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Study reveals CQUniversity tips $1.8bn into Northern Australia economy

Published:29 July 2020

An independent study has revealed that CQUniversity tips in $1.8bn into the Northern Australia economy

CQUniversity’s Vice-Chancellor and President, Professor Nick Klomp says regional universities will drive community recovery following the devastating impacts of COVID-19, despite a lack of support from Government.

Professor Klomp’s comments come hot on the heels of a new report, commissioned by CQUniversity, which reveals the University contributes $1.8 billion annually to the Northern Australia economy.

According to the findings of the study, CQUniversity injects an impressive $1.2 billion into the Northern Australian economy each year in direct and indirect expenditure; with an adjustment for consumption-related effects, the total output is $1.8bn per year.

Professor Klomp explained that the impact of regional universities on the communities they serve was often overlooked, especially by governments. 

“The study confirms what we’ve long known: that CQUniversity contributes significantly to the regions in terms of financial output and jobs supported.

“Every dollar spent on CQUniversity operations in Northern Australia supports an additional $13.50 in spending across other industries, and for every person we employ, we support an additional 3.32 jobs.

“Our contribution to Gross Regional Product, meanwhile, is $365 million – a million dollars a day – and $933.1m when you calculate the flow-on impact through other industries.

“Directly, CQUniversity employs 2,038 full-time-equivalent jobs in the region, and – when indirect and consumption effects are accounted for – we generate a very welcome $702.3m in household income for Northern Australian families.”

Professor Klomp also explained that the report only looked at the geographical area determined as Northern Australia and did not take into account other campuses south of Gladstone, meaning that the actual economic impact of the University’s operations would be even greater.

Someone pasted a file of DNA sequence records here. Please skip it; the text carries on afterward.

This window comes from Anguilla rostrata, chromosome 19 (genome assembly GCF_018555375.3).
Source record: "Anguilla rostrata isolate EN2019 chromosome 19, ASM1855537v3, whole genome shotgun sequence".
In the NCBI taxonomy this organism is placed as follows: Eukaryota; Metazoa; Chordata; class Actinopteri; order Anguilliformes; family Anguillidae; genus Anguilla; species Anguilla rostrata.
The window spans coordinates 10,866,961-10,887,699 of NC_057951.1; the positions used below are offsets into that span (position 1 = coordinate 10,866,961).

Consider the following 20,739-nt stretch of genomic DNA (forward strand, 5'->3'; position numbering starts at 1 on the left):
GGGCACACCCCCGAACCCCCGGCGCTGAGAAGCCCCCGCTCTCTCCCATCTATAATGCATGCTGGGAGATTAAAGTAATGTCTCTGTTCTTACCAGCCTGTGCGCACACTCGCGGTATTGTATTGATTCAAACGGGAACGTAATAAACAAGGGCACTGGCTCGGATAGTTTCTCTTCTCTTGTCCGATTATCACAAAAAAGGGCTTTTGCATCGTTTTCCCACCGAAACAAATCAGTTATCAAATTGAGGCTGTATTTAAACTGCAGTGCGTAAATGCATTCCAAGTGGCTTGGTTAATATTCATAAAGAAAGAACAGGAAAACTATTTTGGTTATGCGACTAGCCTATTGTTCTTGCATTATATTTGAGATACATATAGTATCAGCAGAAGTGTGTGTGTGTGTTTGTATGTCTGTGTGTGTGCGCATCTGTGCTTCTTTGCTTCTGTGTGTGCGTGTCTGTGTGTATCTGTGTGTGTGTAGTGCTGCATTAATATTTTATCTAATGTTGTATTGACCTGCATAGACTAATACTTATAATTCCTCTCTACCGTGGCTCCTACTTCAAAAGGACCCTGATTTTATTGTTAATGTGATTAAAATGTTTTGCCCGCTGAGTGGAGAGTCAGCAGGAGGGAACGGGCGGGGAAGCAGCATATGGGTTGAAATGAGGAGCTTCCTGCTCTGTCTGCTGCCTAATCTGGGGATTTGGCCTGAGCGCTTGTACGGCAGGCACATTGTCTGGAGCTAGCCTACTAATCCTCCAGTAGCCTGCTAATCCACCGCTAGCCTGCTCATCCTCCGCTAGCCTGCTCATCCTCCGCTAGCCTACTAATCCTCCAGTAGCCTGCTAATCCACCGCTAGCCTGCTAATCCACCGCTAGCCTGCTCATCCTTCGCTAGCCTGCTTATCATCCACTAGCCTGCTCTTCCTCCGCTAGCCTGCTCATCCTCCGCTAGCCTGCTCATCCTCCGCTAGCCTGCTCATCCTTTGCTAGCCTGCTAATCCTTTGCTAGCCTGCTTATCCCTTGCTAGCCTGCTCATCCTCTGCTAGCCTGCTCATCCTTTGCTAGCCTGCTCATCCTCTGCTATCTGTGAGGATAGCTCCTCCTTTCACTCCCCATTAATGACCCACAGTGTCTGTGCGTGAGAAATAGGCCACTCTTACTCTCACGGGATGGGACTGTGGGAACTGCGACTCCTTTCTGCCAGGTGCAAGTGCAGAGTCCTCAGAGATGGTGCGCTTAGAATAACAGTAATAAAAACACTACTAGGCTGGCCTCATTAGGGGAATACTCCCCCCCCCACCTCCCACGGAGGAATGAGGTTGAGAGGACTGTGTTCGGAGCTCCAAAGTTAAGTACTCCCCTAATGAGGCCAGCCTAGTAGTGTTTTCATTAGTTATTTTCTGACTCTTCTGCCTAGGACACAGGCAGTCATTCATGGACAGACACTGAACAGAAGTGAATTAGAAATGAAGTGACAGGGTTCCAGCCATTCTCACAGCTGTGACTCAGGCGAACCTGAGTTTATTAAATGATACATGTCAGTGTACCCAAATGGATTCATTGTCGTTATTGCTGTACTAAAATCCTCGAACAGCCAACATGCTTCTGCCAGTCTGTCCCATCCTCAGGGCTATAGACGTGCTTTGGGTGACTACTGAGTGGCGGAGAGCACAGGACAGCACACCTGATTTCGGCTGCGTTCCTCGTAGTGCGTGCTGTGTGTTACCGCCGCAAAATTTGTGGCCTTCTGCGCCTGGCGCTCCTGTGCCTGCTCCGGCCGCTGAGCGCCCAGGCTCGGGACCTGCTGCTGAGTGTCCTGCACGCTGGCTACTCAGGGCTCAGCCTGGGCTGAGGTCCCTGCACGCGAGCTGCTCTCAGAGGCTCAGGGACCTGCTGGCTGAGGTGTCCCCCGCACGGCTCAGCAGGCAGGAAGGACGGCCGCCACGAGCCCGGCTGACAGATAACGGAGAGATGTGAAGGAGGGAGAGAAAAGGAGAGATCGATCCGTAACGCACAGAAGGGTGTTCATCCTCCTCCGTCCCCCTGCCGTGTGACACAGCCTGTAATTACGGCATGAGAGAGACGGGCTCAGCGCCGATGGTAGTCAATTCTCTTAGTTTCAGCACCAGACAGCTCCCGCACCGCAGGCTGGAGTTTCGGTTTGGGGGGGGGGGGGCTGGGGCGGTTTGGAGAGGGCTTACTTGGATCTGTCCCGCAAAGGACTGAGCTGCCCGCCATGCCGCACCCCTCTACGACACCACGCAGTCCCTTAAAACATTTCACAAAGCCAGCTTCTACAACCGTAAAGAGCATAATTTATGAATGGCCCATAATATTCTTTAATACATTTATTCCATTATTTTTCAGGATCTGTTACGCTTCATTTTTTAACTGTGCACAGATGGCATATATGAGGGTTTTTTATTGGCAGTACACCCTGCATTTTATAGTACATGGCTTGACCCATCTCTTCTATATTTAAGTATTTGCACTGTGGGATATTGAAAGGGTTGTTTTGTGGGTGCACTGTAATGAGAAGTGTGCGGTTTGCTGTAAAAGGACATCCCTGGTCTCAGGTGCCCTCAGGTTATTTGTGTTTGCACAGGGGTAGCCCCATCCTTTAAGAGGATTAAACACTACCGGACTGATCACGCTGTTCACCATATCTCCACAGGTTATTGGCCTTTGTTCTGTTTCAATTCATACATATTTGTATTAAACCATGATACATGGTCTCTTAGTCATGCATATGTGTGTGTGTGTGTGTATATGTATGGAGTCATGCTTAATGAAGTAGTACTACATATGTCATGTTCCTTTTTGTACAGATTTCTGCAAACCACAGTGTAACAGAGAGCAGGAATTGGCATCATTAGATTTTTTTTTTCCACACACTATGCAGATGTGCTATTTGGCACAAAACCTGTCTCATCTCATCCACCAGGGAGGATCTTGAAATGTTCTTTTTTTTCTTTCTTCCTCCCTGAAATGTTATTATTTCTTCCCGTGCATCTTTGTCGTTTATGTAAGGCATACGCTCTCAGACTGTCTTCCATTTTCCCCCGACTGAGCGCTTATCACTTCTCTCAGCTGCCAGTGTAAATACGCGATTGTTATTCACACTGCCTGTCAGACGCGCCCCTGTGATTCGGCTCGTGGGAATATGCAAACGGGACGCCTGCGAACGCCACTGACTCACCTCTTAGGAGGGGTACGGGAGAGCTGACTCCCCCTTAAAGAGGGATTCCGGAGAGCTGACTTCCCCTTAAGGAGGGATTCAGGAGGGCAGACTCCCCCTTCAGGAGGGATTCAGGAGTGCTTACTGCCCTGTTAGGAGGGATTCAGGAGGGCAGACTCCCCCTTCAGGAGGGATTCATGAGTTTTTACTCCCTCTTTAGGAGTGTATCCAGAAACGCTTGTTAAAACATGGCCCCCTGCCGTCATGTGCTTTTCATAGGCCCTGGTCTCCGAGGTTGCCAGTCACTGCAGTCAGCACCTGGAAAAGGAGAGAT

“This report was commissioned specifically to look at the University’s economic impact on the communities we serve within the area formally designated as Northern Australia.

“It does not take into account our extremely successful operations in Bundaberg where we have strong student growth and where we conduct some of our most engaged industry research. Nor does it take into account the impact of our large metropolitan campuses, meaning our economic impact is actually far greater than what is outlined.”

Professor Klomp said that CQU is just one example of the economic role regional universities play on the national stage, despite lean budgets and uncertain operating conditions.

He said it was therefore baffling that regional universities had been “shut out” of stimulus initiatives like JobKeeper.

“We’ve had to make some tough but necessary decisions this year to ensure we continue to thrive into the future.

“Unfortunately, it’s not as simple as recruiting more students, as we’re already over the government-imposed limits on domestic students. And we are not eligible for JobKeeper.

“We’ve had to become leaner, more agile, and do more with less while still driving community recovery through education, training, industry collaboration and applied research.

“Regional universities like CQUniversity will continue to do the heavy lifting in keeping regional economies thriving long after 2020, but we could do so much more if the government could only untie that hand from behind our back,” said Professor Klomp.

An opinion piece written by Professor Klomp on this issue can be found here